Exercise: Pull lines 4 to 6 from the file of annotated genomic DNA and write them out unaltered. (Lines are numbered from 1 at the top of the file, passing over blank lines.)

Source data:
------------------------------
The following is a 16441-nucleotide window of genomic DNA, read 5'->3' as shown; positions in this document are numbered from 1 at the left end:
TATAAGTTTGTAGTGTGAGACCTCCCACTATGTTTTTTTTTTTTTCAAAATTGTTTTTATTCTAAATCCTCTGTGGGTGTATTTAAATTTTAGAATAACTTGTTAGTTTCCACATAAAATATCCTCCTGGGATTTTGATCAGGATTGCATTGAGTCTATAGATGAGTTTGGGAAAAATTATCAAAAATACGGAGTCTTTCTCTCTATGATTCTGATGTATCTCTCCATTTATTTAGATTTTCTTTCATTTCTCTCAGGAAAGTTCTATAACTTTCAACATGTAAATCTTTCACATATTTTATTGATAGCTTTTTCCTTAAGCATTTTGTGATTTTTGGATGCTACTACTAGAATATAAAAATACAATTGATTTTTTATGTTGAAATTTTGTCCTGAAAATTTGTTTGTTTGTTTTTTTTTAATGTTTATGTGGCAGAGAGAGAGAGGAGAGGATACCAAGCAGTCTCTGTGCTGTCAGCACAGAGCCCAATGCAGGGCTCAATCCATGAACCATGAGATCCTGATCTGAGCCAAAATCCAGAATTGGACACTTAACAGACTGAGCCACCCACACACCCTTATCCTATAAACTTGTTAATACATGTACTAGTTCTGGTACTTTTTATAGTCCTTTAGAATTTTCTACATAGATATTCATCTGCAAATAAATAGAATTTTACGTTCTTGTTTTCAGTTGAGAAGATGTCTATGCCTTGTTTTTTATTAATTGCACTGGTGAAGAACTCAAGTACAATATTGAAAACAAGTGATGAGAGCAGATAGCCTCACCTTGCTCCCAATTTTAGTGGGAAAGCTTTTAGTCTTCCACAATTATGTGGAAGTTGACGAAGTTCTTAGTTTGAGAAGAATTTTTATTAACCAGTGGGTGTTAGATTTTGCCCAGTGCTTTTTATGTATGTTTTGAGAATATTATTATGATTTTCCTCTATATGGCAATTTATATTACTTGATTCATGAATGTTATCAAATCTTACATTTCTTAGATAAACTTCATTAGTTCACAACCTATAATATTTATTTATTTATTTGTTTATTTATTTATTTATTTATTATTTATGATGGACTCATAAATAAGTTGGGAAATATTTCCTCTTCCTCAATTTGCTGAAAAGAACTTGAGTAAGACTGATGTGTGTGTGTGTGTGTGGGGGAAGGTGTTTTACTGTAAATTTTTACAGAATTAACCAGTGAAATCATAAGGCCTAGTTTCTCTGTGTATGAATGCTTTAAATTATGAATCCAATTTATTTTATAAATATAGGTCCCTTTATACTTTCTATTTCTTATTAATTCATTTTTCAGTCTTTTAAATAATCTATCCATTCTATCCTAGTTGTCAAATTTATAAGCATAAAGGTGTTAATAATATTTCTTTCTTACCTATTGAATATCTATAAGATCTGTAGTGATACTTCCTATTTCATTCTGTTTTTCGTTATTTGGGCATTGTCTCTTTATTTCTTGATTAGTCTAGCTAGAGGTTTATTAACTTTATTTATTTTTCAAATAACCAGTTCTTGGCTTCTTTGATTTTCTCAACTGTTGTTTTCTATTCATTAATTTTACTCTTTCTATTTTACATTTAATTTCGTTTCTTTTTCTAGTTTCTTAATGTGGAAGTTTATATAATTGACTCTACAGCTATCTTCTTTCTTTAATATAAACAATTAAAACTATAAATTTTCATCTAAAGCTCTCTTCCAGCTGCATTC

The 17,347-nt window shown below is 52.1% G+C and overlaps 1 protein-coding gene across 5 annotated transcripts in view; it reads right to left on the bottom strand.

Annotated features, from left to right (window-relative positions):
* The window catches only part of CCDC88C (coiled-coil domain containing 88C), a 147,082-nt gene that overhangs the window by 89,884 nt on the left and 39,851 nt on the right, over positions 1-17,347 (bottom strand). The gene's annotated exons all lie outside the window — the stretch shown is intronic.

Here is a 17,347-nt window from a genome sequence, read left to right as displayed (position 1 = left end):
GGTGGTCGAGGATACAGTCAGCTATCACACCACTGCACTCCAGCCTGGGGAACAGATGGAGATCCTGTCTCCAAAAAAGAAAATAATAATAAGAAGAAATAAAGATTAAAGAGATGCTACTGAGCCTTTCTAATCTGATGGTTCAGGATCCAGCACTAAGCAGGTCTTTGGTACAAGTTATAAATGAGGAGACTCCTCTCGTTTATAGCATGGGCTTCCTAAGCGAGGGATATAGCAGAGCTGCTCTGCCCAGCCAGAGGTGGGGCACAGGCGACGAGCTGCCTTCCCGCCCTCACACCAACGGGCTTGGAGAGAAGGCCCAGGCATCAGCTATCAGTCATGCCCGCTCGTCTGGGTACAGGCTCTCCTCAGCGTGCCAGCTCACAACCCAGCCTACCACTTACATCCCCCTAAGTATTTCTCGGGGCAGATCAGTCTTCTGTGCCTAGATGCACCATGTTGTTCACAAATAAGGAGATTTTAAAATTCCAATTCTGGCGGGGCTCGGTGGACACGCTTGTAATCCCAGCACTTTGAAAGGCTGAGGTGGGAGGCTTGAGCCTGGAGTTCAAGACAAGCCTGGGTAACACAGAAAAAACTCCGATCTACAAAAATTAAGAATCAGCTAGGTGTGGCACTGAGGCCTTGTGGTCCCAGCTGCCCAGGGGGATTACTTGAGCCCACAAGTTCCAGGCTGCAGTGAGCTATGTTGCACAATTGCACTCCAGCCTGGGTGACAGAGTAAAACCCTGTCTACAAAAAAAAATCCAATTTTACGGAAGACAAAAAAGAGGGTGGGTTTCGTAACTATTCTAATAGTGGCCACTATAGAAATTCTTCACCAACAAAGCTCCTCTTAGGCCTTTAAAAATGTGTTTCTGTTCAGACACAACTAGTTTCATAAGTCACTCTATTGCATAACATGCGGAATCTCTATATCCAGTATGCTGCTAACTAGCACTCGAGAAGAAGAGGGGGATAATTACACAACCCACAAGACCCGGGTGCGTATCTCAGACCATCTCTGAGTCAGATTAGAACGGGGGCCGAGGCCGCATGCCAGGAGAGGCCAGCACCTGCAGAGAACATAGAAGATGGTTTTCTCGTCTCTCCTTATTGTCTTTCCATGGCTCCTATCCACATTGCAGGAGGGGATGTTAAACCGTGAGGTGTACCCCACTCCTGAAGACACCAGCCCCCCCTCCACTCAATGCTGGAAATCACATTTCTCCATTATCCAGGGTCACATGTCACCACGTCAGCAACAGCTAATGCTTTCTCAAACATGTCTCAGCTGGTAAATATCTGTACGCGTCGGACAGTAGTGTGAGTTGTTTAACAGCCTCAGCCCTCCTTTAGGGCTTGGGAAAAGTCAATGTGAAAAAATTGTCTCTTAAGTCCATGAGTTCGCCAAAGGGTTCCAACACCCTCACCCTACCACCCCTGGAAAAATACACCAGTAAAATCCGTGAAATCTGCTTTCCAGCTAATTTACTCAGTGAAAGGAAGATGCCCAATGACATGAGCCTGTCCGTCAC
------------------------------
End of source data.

Annotated features, from left to right (window-relative positions):
* The window catches only part of CCDC88C (coiled-coil domain containing 88C), a 147,082-nt gene that overhangs the window by 89,884 nt on the left and 39,851 nt on the right, over positions 1-17,347 (bottom strand). The gene's annotated exons all lie outside the window — the stretch shown is intronic.

Here is a 17,347-nt window from a genome sequence, read left to right as displayed (position 1 = left end):